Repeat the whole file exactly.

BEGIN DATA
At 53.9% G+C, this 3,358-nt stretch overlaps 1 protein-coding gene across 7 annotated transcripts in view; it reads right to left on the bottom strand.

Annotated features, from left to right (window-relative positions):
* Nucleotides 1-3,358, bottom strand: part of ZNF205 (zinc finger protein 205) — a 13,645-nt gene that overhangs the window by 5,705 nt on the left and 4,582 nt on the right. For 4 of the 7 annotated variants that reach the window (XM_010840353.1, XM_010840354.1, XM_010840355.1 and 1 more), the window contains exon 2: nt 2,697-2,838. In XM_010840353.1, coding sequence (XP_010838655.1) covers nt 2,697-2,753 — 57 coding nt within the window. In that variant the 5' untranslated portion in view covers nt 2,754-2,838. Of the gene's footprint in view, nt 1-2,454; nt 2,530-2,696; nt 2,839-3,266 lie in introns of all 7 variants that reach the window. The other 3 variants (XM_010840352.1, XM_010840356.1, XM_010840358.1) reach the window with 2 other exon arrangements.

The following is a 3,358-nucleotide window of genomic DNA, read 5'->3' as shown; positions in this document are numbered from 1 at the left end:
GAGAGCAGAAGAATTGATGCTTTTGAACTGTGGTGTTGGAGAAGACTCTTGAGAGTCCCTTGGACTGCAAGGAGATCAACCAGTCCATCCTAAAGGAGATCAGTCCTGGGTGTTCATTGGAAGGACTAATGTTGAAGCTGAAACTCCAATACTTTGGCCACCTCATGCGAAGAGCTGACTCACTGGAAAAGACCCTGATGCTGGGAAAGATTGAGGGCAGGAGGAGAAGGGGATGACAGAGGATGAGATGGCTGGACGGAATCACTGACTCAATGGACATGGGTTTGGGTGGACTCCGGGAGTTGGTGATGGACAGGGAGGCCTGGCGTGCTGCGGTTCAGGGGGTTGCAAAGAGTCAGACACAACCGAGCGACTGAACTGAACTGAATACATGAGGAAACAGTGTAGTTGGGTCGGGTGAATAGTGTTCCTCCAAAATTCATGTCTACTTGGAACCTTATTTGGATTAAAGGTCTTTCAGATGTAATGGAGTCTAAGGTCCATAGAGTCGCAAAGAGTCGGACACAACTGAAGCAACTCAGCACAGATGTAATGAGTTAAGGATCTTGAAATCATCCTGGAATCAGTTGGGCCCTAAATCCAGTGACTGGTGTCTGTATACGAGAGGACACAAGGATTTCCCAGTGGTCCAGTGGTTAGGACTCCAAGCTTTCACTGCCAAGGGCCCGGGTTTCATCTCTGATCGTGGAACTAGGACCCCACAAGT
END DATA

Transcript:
At 53.9% G+C, this 3,358-nt stretch overlaps 1 protein-coding gene across 7 annotated transcripts in view; it reads right to left on the bottom strand.

Annotated features, from left to right (window-relative positions):
* Nucleotides 1-3,358, bottom strand: part of ZNF205 (zinc finger protein 205) — a 13,645-nt gene that overhangs the window by 5,705 nt on the left and 4,582 nt on the right. For 4 of the 7 annotated variants that reach the window (XM_010840353.1, XM_010840354.1, XM_010840355.1 and 1 more), the window contains exon 2: nt 2,697-2,838. In XM_010840353.1, coding sequence (XP_010838655.1) covers nt 2,697-2,753 — 57 coding nt within the window. In that variant the 5' untranslated portion in view covers nt 2,754-2,838. Of the gene's footprint in view, nt 1-2,454; nt 2,530-2,696; nt 2,839-3,266 lie in introns of all 7 variants that reach the window. The other 3 variants (XM_010840352.1, XM_010840356.1, XM_010840358.1) reach the window with 2 other exon arrangements.

The following is a 3,358-nucleotide window of genomic DNA, read 5'->3' as shown; positions in this document are numbered from 1 at the left end:
GAGAGCAGAAGAATTGATGCTTTTGAACTGTGGTGTTGGAGAAGACTCTTGAGAGTCCCTTGGACTGCAAGGAGATCAACCAGTCCATCCTAAAGGAGATCAGTCCTGGGTGTTCATTGGAAGGACTAATGTTGAAGCTGAAACTCCAATACTTTGGCCACCTCATGCGAAGAGCTGACTCACTGGAAAAGACCCTGATGCTGGGAAAGATTGAGGGCAGGAGGAGAAGGGGATGACAGAGGATGAGATGGCTGGACGGAATCACTGACTCAATGGACATGGGTTTGGGTGGACTCCGGGAGTTGGTGATGGACAGGGAGGCCTGGCGTGCTGCGGTTCAGGGGGTTGCAAAGAGTCAGACACAACCGAGCGACTGAACTGAACTGAATACATGAGGAAACAGTGTAGTTGGGTCGGGTGAATAGTGTTCCTCCAAAATTCATGTCTACTTGGAACCTTATTTGGATTAAAGGTCTTTCAGATGTAATGGAGTCTAAGGTCCATAGAGTCGCAAAGAGTCGGACACAACTGAAGCAACTCAGCACAGATGTAATGAGTTAAGGATCTTGAAATCATCCTGGAATCAGTTGGGCCCTAAATCCAGTGACTGGTGTCTGTATACGAGAGGACACAAGGATTTCCCAGTGGTCCAGTGGTTAGGACTCCAAGCTTTCACTGCCAAGGGCCCGGGTTTCATCTCTGATCGTGGAACTAGGACCCCACAAGT